Cybercriminal scam of almost three million to a museum in Holland | Culture

The National Twenthe Museum, to the east of the Netherlands, has been deceived by cybercriminals, who paid between 2.5 and 2.9 million euros, the figure is not clear, for a work, whose authorship and title does not reveal and that various media Dutch point out that it is a landscape of the English painter John Constable (1776-1837). The museum, which did not want to give details about the picture to this newspaper, made this transaction believing that it was done with the London dealer Simon C. Dickinson. Negotiations between the museum and the British art merchant occurred throughout 2018, and the thieves managed to hack their email exchange. When they saw that the payment was about to be made, they impersonated Dickinson's intermediaries and convinced the Dutch art room to remit the money to an account in Hong Kong. The case is being analyzed in the first instance by the High Court in London, but the web is in Twenthe. It was sent to verify authorship and conservation status, and the museum considers it purchased.

The picture is titled View of Hampstead Heath: Child's Hill, Harrow in the distance, and was painted by Constable, a specialist in outdoor landscapes, in 1824. Arnoud Odding, director of the Twenthe National Museum, saw it exhibited in 2018 at TEFAF, the Maastricht International Art and Antiquities Fair, in the space of Simon C Dickinson, and they began to negotiate. "We have verified that our email is secure, up-to-date and in order, and we have brought the dealer to justice to make it clear that the picture was acquired and paid," Odding told Dutch television. Dickinson argues the same, that the security of its computer systems is adequate and works, and the museum should have checked the accuracy of the bank details before proceeding to the payment. This Thursday, the British judges rejected the museum's claim, in which they accused the dealer of negligence for not monitoring the section of his cybersecurity. According to Twenthe's lawyers, at one point in the talks, the Dickinson negotiators saw that some of the electronic messages crossed between the two parties were signed, but they were not theirs, notes the Bloomberg agency. Despite this, they did not stop the transaction in time. Both affected blame themselves for not monitoring their networks on the Internet, and the judges themselves have indicated to the museum that they can litigate again, if they find alternative arguments to those now presented.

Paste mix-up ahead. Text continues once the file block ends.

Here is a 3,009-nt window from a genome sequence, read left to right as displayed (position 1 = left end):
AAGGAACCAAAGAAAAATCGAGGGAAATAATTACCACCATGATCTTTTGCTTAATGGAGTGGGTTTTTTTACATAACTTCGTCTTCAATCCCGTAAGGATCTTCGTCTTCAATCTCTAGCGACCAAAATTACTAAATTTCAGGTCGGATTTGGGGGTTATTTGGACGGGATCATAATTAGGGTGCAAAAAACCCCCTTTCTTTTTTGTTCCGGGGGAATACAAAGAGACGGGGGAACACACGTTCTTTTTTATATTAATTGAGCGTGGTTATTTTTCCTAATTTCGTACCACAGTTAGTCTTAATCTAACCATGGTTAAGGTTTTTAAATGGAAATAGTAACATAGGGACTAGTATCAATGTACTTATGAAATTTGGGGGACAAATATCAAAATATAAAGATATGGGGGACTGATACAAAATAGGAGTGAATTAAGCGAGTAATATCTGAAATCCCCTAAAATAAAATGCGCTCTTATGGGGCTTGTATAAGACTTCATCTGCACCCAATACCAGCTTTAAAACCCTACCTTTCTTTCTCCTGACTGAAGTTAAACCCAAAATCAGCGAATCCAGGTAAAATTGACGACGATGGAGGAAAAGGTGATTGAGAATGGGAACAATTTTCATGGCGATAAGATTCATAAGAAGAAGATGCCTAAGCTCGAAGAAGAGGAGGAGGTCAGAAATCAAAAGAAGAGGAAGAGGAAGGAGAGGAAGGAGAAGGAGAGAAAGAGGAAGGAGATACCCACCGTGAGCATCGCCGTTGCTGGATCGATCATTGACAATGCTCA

Dickinson's spokesmen have declined to make statements to this newspaper "until the managing director returns, Emma Ward, next week." Ward has described what happened as "unfortunate, since we are both victims", in a note published by the digital magazine Artnet For its part, the Twenthe Museum has posted a statement on its website, which reads: “Constable's picture fits into our collection, and we gather the necessary capital with the help of the Rembrandt Association, the Mondriaan Fund and the Fund of the Ministry of Education, Culture and Science [que colaboran en la compra de obras importantes para el patrimonio nacional]. We have satisfied the payment, made disputed by the seller, and there are indications that well-organized international criminals have managed to infiltrate communications using adulterated electronic traffic. It seems that it is the so-called 'intermediary attack' [donde el atacante observa e intercepta mensajes entre ambas víctimas sin que estas lo noten] and an international complaint has already been made about it. ” The note adds that "our information systems and technology have been reviewed and there has been no hacking."

The future of the web is not clear either. If he does not return to London, Dickinson cannot sell it in order to pay the owner, who remains anonymous. It is not ruled out that the judges themselves must decide in the end who they belong to. Simon C. Dickinson, is the firm founded in 1992 by the London dealer of the same name. Before, he was in charge of the Old Masters and British Painting in the Christie's auction house, and in his firm he has specialized “in managing discreetly and privately the sale of works from the Old Masters to Impressionism, modern and contemporary art”, as indicated in its documentation on the Internet.


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